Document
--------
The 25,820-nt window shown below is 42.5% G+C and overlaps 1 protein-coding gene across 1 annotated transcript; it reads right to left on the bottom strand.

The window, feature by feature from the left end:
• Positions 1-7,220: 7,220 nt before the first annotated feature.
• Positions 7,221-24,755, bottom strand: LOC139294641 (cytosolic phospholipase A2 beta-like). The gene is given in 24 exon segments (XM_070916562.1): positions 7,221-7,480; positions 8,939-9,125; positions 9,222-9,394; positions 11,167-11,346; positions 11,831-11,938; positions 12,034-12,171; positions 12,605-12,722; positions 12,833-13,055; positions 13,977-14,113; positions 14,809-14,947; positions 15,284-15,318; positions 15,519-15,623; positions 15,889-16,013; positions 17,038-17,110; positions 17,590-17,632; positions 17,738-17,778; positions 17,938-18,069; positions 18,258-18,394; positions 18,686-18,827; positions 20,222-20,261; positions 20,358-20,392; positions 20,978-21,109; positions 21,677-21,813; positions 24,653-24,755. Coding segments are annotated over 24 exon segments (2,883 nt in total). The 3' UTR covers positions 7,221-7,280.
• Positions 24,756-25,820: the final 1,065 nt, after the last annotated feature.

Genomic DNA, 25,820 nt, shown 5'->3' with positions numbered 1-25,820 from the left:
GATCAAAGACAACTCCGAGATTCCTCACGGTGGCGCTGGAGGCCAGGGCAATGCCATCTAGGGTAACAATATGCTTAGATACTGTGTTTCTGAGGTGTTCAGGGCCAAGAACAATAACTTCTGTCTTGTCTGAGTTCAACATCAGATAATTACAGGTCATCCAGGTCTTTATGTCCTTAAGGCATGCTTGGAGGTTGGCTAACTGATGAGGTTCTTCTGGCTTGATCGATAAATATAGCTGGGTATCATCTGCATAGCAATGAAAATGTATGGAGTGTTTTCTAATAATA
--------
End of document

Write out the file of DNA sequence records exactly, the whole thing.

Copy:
The 25,820-nt window shown below is 42.5% G+C and overlaps 1 protein-coding gene across 1 annotated transcript; it reads right to left on the bottom strand.

The window, feature by feature from the left end:
• Positions 1-7,220: 7,220 nt before the first annotated feature.
• Positions 7,221-24,755, bottom strand: LOC139294641 (cytosolic phospholipase A2 beta-like). The gene is given in 24 exon segments (XM_070916562.1): positions 7,221-7,480; positions 8,939-9,125; positions 9,222-9,394; positions 11,167-11,346; positions 11,831-11,938; positions 12,034-12,171; positions 12,605-12,722; positions 12,833-13,055; positions 13,977-14,113; positions 14,809-14,947; positions 15,284-15,318; positions 15,519-15,623; positions 15,889-16,013; positions 17,038-17,110; positions 17,590-17,632; positions 17,738-17,778; positions 17,938-18,069; positions 18,258-18,394; positions 18,686-18,827; positions 20,222-20,261; positions 20,358-20,392; positions 20,978-21,109; positions 21,677-21,813; positions 24,653-24,755. Coding segments are annotated over 24 exon segments (2,883 nt in total). The 3' UTR covers positions 7,221-7,280.
• Positions 24,756-25,820: the final 1,065 nt, after the last annotated feature.

Genomic DNA, 25,820 nt, shown 5'->3' with positions numbered 1-25,820 from the left:
GATCAAAGACAACTCCGAGATTCCTCACGGTGGCGCTGGAGGCCAGGGCAATGCCATCTAGGGTAACAATATGCTTAGATACTGTGTTTCTGAGGTGTTCAGGGCCAAGAACAATAACTTCTGTCTTGTCTGAGTTCAACATCAGATAATTACAGGTCATCCAGGTCTTTATGTCCTTAAGGCATGCTTGGAGGTTGGCTAACTGATGAGGTTCTTCTGGCTTGATCGATAAATATAGCTGGGTATCATCTGCATAGCAATGAAAATGTATGGAGTGTTTTCTAATAATA